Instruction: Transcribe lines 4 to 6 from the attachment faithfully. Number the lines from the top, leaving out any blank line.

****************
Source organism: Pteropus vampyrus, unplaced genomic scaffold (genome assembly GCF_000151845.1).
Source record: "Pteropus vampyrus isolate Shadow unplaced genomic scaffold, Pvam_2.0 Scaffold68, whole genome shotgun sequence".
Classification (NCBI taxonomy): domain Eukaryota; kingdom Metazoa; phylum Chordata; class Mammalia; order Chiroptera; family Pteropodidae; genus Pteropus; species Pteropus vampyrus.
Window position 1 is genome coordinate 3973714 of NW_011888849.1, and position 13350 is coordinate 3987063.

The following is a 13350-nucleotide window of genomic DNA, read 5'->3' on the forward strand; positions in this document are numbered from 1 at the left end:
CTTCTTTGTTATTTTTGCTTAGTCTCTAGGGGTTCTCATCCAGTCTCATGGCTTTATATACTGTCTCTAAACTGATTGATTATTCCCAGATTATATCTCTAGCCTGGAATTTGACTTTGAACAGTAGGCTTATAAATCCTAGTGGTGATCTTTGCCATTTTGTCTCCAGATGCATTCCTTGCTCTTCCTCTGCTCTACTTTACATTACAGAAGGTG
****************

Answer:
Window position 1 is genome coordinate 3973714 of NW_011888849.1, and position 13350 is coordinate 3987063.

The following is a 13350-nucleotide window of genomic DNA, read 5'->3' on the forward strand; positions in this document are numbered from 1 at the left end:
CTTCTTTGTTATTTTTGCTTAGTCTCTAGGGGTTCTCATCCAGTCTCATGGCTTTATATACTGTCTCTAAACTGATTGATTATTCCCAGATTATATCTCTAGCCTGGAATTTGACTTTGAACAGTAGGCTTATAAATCCTAGTGGTGATCTTTGCCATTTTGTCTCCAGATGCATTCCTTGCTCTTCCTCTGCTCTACTTTACATTACAGAAGGTG